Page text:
Jiménez concludes: “But if the comments of those interviewed in Silicon Valley are any indication, they also feel a sense of appreciation for the new opportunities and vibrant cultural admixture that emerge from these changes. Over time, and across generations, these shifts will give way to a sense of normal that, in hindsight, will have changed dramatically.”

The source is here.


Snapshot of Dominicans in the United States

The Dominican population in the U.S. was a bare 12,000 in 1960, then grew. It doubled during the 1980s and again in the 1990s. Since then it has grown about 25% decade and now stands at about one million, out of a total 44 million foreign persons. First, second and later generations who cite Dominican roots are about 2.2 million, or about a 2 to 1 ratio with foreign born Dominicans.

Half live in New York, and another 25% in New Jersey or Florida, but Boston is also a big attraction and Dominicans are the largest Hispanic group in the Boston area (larger than Mexicans, Puerto Ricans, and other Hispanics). About 6 out of 10 have speak English less than well, compared to about half of all immigrants. About 35% of Dominican adults do not have a high school degree, compared to 29% of all immigrant adults, and 8% of native born Americans.

About one quarter live in poverty. About 112,100 are undocumented – that is, about 10% of all Dominicans and 1% of all undocumented persons. (That compares to about 5.6 million undocumented Mexicans out of about 12 million Mexicans in the U.S.)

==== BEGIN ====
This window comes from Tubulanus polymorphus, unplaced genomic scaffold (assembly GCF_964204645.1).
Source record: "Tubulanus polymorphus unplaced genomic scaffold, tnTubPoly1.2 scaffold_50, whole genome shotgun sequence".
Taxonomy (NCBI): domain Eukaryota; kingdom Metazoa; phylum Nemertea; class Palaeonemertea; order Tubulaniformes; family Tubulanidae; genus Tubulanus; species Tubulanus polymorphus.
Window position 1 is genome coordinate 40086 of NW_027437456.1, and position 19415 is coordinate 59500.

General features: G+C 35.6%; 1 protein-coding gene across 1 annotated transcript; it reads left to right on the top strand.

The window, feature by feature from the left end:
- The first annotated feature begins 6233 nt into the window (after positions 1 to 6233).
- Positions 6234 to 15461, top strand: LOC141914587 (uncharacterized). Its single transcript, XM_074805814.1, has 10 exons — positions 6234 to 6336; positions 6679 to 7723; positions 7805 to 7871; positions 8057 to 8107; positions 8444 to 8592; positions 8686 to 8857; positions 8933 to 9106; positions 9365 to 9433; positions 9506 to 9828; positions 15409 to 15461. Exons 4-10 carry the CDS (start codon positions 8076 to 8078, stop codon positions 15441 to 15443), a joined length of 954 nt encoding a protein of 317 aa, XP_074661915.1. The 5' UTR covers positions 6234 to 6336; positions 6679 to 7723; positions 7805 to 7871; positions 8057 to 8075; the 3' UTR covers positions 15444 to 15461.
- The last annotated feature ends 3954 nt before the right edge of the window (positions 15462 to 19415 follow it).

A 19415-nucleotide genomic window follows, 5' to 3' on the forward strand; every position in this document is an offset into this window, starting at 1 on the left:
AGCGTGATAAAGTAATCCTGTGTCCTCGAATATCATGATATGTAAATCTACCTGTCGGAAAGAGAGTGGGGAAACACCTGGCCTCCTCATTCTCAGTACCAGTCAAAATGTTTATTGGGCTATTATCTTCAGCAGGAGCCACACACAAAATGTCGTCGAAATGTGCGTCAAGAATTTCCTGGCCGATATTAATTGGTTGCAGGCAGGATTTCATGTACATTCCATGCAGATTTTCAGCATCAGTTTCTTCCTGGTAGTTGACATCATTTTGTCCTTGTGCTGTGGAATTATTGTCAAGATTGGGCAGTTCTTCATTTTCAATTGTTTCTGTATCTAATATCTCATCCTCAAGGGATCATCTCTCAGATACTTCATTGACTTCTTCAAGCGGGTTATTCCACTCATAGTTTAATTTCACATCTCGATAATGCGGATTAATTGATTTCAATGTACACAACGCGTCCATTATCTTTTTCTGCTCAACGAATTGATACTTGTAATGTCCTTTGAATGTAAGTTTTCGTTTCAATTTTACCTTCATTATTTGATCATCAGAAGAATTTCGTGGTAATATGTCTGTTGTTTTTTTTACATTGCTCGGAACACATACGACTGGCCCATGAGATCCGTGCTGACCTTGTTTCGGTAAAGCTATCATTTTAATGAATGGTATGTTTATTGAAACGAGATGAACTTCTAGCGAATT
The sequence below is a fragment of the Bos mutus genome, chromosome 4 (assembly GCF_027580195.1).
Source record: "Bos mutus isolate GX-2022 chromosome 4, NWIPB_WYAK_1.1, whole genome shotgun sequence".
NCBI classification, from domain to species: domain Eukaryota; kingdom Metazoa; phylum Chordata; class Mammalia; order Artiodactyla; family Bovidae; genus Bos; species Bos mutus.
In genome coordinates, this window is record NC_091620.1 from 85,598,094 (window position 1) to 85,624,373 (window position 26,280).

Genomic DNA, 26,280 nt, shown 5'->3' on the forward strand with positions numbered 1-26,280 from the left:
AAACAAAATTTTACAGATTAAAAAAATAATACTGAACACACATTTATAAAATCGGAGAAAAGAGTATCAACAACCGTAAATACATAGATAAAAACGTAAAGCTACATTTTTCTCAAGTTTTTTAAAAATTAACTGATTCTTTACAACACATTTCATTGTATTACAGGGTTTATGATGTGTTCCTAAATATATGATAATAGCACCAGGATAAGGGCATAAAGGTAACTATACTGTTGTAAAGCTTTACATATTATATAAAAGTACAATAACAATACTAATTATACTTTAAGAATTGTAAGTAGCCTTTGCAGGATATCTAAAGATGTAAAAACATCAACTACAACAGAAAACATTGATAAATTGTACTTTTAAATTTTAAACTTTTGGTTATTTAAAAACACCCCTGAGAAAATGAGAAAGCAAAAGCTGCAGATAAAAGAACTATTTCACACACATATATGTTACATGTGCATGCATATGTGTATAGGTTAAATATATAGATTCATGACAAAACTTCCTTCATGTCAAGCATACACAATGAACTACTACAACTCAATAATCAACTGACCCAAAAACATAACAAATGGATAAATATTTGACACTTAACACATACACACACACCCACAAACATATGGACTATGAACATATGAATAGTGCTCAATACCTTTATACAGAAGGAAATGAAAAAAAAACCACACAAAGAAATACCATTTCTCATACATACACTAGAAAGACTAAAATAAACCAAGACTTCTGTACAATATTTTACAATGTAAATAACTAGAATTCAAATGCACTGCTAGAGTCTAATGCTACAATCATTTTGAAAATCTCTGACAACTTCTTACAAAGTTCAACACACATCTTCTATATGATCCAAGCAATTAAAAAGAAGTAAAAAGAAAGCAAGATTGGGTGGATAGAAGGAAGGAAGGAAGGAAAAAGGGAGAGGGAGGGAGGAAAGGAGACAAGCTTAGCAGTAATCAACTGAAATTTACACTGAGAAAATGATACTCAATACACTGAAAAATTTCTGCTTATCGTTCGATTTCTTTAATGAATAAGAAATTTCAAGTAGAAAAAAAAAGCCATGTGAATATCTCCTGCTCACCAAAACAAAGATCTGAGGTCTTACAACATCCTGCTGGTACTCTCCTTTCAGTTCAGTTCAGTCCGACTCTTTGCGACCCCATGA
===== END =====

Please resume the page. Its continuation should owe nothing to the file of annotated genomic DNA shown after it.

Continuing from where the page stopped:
Dominicans remit back about $6 billion, which is 8% of the country’s gross domestic product.

This from the Migration Policy Institute.

32% of U.S. Nobel prizes won by immigrants

The Chicago Council says that over the past 50 years, one-quarter of US-based Nobel laureates were foreign born. Immigrants were behind 2% of new high-tech companies founded between 2006 and 2012. And Immigrants with advanced degrees are three times more likely to file patents than their native-born peers.

Another study reports that 32% were foreign born. Per Jon Bruner, of the 314 laureates who won their Nobel prize while working in the U.S., 102 (or 32%) were foreign born, including 15 Germans, 12 Canadians, 10 British, six Russians and six Chinese (twice as many as have received the award while working in China). Compare that to Germany, where just 11 out of 65 Nobel laureates (or 17%) were born outside of Germany (or, while it still existed, Prussia). Or to Japan, which counts no foreigners at all among its nine Nobel laureates. Bruner wrote his analysis in 2011.